I want to raise some delicate questions: do you have your own art practice in place? Do you have a group of trusted peers and colleagues with whom to share the joy and stress of your work? Do you have a supportive and encouraging mentor? Do you take care of your basic needs for healthy food, adequate rest, time in nature and with family and friends? Do you ask for help when you need it? If just reading this list makes you feel even remotely guilty, stop right here. It’s time to consider your priorities.
I am proposing an exploration of the intersectionality of self-esteem that may be more or less unconscious among art therapists. As Gina Crosely-Corcoran writes in a blog entitled: “Explaining White Privilege to a Broke White Person”  on Occupywallstreet.net:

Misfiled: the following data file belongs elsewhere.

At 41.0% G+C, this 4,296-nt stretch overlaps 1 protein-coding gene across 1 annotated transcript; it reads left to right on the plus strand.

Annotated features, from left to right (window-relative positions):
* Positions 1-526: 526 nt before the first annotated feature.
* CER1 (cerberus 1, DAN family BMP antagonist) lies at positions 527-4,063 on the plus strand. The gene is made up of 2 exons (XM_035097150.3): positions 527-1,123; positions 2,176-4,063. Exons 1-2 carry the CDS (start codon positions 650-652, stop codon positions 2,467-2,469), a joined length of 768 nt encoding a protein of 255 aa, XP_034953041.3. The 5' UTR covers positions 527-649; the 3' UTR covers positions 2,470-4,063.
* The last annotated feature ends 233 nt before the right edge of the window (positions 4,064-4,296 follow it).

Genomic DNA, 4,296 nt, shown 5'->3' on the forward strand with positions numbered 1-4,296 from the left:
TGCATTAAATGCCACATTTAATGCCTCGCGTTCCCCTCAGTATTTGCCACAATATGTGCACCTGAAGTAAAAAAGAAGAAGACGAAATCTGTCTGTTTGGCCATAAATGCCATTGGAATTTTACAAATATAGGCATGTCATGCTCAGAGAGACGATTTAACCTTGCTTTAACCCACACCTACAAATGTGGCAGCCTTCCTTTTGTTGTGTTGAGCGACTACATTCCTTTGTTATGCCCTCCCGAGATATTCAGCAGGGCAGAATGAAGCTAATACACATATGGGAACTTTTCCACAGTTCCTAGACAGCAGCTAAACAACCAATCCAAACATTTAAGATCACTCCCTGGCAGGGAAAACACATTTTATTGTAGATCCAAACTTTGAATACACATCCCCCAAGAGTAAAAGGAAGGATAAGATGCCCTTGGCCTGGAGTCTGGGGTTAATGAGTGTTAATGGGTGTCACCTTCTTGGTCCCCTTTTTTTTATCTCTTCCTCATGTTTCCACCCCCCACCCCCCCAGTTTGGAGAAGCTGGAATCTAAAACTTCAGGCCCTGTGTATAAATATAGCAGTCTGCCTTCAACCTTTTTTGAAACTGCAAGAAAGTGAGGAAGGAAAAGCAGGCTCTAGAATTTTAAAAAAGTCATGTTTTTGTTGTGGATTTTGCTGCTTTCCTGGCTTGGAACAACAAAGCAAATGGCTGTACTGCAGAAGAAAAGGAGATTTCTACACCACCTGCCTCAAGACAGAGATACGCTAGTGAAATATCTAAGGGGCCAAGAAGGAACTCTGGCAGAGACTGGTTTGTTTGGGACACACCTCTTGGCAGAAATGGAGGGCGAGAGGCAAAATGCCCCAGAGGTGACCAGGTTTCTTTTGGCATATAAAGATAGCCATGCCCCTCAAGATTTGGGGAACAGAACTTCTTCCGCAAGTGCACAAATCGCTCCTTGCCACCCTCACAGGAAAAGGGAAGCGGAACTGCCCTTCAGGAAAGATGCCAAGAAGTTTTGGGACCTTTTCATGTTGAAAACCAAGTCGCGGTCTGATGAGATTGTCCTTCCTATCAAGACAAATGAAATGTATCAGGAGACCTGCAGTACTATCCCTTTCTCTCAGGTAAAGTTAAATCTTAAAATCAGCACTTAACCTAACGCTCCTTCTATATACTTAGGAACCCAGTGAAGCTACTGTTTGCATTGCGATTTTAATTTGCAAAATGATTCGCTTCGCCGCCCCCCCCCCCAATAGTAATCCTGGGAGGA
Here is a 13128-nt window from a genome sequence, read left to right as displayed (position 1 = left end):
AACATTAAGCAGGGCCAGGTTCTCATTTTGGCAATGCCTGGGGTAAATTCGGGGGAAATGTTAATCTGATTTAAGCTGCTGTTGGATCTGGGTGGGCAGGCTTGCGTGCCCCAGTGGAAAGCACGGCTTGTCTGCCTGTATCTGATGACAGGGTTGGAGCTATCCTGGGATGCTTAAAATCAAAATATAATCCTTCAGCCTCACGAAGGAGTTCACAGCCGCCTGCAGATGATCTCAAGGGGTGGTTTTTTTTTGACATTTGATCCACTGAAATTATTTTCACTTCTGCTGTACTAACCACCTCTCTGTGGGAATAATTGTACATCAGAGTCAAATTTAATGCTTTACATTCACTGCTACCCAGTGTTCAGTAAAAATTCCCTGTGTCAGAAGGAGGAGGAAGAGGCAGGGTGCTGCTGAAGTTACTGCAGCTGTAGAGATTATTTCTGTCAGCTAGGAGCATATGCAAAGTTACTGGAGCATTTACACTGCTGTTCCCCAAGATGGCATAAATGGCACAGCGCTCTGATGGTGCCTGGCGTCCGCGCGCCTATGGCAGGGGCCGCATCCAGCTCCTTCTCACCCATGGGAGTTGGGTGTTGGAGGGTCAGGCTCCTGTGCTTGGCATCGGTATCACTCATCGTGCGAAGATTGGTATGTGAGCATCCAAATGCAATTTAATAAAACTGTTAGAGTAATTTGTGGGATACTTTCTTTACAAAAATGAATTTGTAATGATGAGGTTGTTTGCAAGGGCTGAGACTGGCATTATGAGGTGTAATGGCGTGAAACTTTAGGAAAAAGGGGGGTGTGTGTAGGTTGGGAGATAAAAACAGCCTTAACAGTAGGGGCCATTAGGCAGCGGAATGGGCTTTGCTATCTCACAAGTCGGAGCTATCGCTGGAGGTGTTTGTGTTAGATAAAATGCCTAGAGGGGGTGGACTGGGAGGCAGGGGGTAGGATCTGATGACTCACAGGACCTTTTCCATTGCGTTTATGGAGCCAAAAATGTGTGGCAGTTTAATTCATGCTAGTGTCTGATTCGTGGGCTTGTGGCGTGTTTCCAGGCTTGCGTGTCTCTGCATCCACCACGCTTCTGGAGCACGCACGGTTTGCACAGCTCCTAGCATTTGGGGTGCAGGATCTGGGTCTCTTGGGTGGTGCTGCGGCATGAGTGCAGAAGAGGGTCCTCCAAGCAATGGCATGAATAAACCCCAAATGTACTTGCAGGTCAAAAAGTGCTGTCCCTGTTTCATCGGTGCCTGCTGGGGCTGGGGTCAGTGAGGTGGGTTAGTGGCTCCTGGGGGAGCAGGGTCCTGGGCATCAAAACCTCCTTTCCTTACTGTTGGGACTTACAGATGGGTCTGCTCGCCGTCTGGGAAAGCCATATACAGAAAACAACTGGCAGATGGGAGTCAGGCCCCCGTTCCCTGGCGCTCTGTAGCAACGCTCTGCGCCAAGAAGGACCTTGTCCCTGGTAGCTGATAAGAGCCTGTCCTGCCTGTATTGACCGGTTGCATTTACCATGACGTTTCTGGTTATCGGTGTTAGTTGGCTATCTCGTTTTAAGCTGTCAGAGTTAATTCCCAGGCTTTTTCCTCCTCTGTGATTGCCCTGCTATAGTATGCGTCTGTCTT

“The concept of Intersectionality recognizes that people can be privileged in some ways and definitely not privileged in others. There are many different types of privilege, not just skin color privilege that impact the way people can move through the world or are discriminated against. These are all things you are born into, not things you earned, that afford you opportunities others may not have.”